Next, I ask a knowledgeable friend what she recommends and go with her suggestion. Or I go for the same phone that I have. I don’t compare phones based on processor speed or whether they switch my air conditioner on. Nor do I feel like I missed out if my phone camera is 0.7 MP lesser than another one.

Once I make a choice, I don’t look back. And that lets me stay happy.

When you want to make a purchase, choose function over form. Ask yourself, “What do I need this for?” You’ll immediately narrow your options down.

You don’t need a 21-point surround sound system if a five-point will do. You don’t need a washing machine that offers 55 features if it fits your budget and performs the basic role of cleaning your laundry well.

Eliminate the question “Who knows what I might need it for someday?” What’s good enough is good enough.

At Work

Maximizers often burn out because they bite more than they can chew. This is because they romanticize the goal — the completed project, the potential for a promotion — without thinking about how they’ll get there.

But when the deadline approaches, their focus shifts from the rewards to the grueling work. That’s when they realize they’re way in over their heads. Everything falls apart and they fall apart along with it.

It’s important to embrace the ‘good enough is good enough’ motto.

When I’m approached with work that doesn’t align with my current goals, my first reaction is ‘no’. Because my current tasks are good enough to keep me busy the right way.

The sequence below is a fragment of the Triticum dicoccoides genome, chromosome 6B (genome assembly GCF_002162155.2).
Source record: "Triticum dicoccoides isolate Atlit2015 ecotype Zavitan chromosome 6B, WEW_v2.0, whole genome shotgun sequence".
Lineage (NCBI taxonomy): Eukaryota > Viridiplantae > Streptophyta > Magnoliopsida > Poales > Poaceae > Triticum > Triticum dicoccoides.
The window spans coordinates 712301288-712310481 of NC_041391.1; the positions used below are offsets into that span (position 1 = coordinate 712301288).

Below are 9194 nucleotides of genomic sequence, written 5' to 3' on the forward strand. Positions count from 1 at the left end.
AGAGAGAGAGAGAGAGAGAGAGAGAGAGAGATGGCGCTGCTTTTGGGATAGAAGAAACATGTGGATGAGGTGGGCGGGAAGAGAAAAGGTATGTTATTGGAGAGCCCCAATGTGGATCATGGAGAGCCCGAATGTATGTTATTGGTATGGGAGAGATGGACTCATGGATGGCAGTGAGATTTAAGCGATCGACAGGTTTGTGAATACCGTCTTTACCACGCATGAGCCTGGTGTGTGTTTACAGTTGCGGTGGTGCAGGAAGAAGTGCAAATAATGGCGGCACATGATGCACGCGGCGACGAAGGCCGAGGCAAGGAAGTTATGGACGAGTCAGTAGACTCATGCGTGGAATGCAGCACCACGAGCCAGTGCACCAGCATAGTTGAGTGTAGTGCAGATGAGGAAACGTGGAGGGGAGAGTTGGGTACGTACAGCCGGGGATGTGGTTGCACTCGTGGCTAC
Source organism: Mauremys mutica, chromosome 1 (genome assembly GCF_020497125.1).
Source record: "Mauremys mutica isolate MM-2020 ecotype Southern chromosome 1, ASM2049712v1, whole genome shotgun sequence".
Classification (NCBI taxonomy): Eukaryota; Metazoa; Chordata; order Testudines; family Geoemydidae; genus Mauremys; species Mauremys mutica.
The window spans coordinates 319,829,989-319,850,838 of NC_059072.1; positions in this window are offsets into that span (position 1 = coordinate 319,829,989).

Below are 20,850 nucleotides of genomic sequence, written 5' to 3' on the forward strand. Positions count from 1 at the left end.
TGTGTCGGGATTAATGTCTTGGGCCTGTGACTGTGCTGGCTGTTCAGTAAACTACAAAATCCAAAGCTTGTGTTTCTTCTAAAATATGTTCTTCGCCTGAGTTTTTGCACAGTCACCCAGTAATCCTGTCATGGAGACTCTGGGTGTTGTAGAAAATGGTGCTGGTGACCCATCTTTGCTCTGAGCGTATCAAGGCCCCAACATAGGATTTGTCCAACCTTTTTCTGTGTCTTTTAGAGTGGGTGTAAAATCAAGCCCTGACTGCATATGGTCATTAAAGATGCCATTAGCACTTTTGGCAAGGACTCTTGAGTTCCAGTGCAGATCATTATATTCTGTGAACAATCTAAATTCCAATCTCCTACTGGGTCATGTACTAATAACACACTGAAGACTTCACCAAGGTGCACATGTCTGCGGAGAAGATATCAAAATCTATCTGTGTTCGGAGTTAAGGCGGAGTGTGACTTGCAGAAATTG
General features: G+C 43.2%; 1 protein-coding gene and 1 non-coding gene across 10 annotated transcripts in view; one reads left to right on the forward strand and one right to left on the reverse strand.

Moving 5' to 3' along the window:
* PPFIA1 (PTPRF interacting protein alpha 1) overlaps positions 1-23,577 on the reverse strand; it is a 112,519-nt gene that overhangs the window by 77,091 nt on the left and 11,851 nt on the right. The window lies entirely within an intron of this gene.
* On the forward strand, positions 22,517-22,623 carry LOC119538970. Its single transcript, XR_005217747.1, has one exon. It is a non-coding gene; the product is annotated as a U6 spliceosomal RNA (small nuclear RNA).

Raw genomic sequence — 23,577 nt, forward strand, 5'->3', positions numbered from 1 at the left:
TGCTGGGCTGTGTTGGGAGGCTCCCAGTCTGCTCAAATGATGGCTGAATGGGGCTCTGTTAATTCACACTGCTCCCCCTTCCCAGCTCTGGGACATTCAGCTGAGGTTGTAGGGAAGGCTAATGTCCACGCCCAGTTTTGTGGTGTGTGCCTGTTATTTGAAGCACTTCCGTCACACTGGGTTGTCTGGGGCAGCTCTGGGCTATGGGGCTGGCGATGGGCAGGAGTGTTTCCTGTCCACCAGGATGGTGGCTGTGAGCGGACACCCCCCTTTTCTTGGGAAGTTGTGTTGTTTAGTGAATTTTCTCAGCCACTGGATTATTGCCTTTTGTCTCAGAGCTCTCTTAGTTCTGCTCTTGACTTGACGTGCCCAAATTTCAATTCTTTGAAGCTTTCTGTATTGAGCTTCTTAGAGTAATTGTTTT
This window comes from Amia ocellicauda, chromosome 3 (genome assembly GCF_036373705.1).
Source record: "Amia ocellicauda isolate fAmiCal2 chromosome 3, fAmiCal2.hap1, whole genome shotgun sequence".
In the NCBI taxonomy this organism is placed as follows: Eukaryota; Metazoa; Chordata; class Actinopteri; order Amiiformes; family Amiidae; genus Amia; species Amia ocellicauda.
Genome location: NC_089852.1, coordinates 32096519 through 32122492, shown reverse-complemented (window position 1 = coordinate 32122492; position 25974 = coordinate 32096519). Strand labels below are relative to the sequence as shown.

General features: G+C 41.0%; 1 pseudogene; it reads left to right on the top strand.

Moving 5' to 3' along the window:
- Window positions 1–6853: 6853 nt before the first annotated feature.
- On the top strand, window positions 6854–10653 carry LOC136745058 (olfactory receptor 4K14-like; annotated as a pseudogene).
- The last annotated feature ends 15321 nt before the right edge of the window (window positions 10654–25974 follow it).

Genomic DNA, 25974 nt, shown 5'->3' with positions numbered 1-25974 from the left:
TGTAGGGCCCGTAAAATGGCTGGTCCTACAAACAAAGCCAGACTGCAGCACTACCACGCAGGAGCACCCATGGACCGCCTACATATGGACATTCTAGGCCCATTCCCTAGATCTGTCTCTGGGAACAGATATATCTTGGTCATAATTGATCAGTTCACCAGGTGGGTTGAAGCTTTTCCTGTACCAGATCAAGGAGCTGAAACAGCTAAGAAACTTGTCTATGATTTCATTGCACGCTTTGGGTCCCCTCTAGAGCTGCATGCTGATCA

Common wisdom would call this action career suicide because it deprives me of many opportunities. But it offers two major benefits.

  1. I can focus my energy on existing tasks and do good work,
  2. I can pursue mastery in a few tasks instead of trying to be a Jack of all trades.

Before you take on a new task, ask yourself whether you can do justice to it. Be honest with yourself. Bill Gates said that we often overestimate what we can do in a month and underestimate what we can do in a year.

If a task syncs with your existing goals, take it up. If it doesn’t, turn down the request. You won’t lose out on much. instead, you’ll pave the way to achieve mastery and happiness.

In Relationships

The more “options” you look for, the more frustration you build. While choosing a partner, look for key aspects that matter to you (positive and negative).

When you get into an argument with your partner, ask yourself what you guys are really fighting over. Is it because you want twenty percent more?

Good enough is good enough.

Bringing it Home

Motivation comes from progress. Progress occurs when you take ten steps in one direction, not when you take one step each in ten directions.

Your life is a result of your decisions. Take decisions that make you progress without feeling guilty. Do it not to please others, but to please yourself.